As shown in the chart above, employment levels, based on these two measures, do not typically match up for a number of reasons. In New York City, establishment-survey levels are typically higher due to substantial net in-bound commuting; in addition, that survey counts a person that works two jobs twice. However, some of this gap is offset by the fact that the household survey defines employment more broadly, in particular, including the self-employed and unpaid family workers. A thorough discussion of these differences, as well as past divergences at the national level, can be found in this study, which also highlights the role of pre-Census population estimates and ensuing Census adjustments in distorting household survey employment trends. However, such distortions do not appear to be a significant factor in New York City’s recent episode. What is so unusual now is not the size of the gap, but rather the divergence from its historical trend—it had gradually been diminishing over time—and the speed with which it has grown.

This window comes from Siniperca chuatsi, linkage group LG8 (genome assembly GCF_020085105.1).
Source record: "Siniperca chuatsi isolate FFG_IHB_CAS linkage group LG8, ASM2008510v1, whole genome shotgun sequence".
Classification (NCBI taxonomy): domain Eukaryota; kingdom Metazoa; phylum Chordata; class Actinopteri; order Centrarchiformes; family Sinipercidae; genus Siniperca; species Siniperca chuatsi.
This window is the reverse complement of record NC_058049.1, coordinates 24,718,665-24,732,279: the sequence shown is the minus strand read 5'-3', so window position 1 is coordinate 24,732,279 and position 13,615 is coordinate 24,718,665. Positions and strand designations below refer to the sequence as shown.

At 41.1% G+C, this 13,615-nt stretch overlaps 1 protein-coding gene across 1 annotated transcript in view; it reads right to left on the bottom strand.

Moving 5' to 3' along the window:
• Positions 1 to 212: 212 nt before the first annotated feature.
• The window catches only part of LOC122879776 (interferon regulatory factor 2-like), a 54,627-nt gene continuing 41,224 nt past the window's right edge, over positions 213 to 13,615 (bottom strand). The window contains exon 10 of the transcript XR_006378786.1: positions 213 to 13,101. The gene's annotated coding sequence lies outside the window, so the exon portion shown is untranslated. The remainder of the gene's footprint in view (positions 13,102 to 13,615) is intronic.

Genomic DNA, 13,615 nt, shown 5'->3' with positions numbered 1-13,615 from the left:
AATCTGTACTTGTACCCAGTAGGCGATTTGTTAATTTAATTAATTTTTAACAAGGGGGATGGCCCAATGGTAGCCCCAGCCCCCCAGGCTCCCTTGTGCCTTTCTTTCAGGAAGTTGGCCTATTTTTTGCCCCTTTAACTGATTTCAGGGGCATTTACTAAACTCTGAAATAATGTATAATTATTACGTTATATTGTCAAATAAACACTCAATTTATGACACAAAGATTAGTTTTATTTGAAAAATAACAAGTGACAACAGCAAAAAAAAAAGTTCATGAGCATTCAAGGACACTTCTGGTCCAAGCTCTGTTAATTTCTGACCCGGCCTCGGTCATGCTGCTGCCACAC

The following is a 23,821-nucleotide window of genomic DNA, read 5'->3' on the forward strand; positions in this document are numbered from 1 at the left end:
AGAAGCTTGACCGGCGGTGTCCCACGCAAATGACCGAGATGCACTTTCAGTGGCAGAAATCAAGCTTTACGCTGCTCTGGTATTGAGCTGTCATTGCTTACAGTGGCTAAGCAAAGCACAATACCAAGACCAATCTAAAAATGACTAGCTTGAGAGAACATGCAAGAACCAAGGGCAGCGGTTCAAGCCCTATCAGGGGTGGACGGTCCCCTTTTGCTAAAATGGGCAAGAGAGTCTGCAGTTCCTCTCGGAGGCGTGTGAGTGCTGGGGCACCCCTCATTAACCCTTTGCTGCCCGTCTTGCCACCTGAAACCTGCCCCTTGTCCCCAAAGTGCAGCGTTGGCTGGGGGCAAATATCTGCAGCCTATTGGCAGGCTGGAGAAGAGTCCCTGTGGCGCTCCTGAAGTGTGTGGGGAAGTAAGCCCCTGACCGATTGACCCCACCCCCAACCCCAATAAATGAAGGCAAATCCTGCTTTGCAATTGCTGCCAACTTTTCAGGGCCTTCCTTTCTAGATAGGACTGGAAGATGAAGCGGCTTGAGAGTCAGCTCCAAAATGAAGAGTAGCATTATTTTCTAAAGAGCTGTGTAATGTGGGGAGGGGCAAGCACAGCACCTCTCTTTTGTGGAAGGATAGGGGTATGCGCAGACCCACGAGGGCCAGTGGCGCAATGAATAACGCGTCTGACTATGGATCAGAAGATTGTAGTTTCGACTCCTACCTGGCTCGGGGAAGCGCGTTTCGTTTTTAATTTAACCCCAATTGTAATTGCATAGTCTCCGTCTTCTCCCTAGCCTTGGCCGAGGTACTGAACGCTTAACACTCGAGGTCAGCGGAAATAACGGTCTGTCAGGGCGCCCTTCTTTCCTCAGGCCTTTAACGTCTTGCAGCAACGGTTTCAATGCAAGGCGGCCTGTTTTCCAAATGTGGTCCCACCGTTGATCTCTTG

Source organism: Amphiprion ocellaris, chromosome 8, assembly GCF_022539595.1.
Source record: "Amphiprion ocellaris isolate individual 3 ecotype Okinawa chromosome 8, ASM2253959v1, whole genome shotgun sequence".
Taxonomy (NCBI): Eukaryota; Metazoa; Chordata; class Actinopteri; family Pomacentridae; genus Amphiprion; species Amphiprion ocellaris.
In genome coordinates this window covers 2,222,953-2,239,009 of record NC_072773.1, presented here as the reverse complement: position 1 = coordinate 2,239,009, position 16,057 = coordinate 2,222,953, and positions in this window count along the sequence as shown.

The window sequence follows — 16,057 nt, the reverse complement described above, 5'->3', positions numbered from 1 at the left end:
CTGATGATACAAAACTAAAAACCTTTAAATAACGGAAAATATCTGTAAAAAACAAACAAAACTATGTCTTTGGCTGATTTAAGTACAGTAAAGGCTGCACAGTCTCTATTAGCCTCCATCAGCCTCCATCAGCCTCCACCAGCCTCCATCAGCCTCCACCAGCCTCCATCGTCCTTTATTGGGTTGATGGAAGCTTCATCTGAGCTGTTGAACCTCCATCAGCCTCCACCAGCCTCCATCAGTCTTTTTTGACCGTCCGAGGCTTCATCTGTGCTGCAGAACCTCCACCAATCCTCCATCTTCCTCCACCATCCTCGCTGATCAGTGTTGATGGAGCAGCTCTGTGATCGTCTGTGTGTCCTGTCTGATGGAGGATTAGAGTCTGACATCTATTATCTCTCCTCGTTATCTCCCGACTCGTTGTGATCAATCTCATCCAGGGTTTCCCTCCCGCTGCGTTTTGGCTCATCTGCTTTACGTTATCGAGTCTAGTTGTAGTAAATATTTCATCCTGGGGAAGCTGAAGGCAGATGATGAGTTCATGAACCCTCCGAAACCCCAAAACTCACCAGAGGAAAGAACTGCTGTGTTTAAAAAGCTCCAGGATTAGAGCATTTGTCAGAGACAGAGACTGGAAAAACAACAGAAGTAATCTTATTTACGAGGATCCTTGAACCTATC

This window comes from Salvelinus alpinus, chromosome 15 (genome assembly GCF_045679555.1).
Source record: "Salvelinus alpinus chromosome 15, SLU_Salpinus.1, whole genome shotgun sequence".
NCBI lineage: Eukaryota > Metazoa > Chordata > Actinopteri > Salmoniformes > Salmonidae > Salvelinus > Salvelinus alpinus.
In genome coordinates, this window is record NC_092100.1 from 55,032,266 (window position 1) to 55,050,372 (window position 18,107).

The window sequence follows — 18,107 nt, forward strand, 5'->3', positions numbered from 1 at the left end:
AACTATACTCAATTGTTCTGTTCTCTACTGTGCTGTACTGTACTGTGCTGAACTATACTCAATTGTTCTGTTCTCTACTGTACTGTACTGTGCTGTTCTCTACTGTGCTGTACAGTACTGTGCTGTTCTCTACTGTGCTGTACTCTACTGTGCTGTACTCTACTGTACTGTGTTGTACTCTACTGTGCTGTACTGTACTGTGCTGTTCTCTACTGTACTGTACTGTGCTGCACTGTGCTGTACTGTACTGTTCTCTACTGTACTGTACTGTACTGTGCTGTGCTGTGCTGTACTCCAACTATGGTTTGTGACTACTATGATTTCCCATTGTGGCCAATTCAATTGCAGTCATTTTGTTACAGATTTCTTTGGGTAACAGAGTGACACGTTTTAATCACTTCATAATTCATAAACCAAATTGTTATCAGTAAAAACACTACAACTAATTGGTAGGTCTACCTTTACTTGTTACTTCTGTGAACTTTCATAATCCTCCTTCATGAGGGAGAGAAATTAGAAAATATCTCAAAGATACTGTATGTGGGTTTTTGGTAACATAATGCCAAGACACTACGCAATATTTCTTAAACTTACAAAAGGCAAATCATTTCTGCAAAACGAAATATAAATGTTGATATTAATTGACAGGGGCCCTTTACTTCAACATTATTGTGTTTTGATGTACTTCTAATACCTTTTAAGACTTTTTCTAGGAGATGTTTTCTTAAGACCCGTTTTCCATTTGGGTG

We look to three possible explanations for why these two employment measures have diverged so sharply in New York City. First, and most obvious, is commuters. Jobs in the city held by people who commute from the rest of the metro area are counted in the establishment survey, but not in the household survey. If most of the new jobs were going to commuters and few to city residents, that would help explain some of this divergence. When comparing the two measures of employment for the remainder of the metro area, however, we find no offsetting gap; that is, we see the same sharp divergence for the broader metro area that we see for New York City. So taken at face value, these numbers suggest that, if city residents are not benefitting from the resurgence of job growth, neither are commuters.